Someone once said you are only three meals from anarchy. So it was with some trepidation I watched a docu drama on Channel 4 television (UK) called “Blackout”. Trepidation because I thought the drama would be quite harrowing, and it was. As a drama I thought it semi worked. (Others have been quite critical). The idea was that the people involved in situation in the blackout filmed it on their mobiles (whose batteries lasted implausible amounts of time). This worked quite well (obviously a lot was shot as a third party view on normal digital cameras). The main problem was that the people who wrote it ensured we followed for the most part extreme and unsympathetic characters. However, as a concept the drama worked very well. Anyone watching Blackout could have been left in no doubt about our extreme dependency on very large amounts of ready high grade energy. There was of course things you would never of thought about. The blackout (apparently caused by a cyber attack) only affected the electricity grid, but traffic chaos soon descended cause traffic lights were down and no one could refuel since the pumps on filling stations have no back up power. This of course would paralyse the emergency services and food distribution. Being self sufficient is no solution since once those around you know they would attack you (there was a rapid breakdown in law and order with widespread looting).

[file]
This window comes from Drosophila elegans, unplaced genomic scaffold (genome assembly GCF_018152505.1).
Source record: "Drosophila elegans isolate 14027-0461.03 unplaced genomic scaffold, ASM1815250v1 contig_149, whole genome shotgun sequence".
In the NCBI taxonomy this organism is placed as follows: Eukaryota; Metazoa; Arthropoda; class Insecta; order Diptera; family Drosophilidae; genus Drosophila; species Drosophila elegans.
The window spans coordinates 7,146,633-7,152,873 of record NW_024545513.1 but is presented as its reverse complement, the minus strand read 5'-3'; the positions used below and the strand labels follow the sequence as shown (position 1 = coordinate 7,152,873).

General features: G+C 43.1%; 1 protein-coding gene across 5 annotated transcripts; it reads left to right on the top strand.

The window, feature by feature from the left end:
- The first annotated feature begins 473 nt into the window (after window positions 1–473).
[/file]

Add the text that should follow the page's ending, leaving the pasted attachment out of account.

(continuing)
What we are wrote about in “No oil in the lamp” was a gradual diminution of our current system, even in our worst case futurology scenario it takes years for the collapse of civilisation. Can we learn anything from this drama (since hopefully a cyber attack is unlikely) a sudden collapse of our energy system is remote*?
Microgrids, covered on this blog in the past, are probably not much help as they would be linked to the national grid by internet or intranet control. Other things like making our food systems more localised or resilient would seem more useful. Local communities planning ahead about how to cope in such situations and how to to protect the vulnerable would seem a good idea and the transition movement has been involved in such discussions. Churches could be the focal point of all this of course. But ultimately there seems little we can do except pray such a scenario never occurs. Working towards a post oil system would help to make us more able to cope. Finally I hope if threatened I would manage to turn the other cheek (Matthew 5v39).
* The exception to this is an electromagnetic pulse from sun activity. This could burn everything electrical and electronic out since all of these things act as an aerial. It would take years to get the grid up an running not a week as in “Blackout”. The crazy thing is protecting the grid against this is possible and the cost is very low.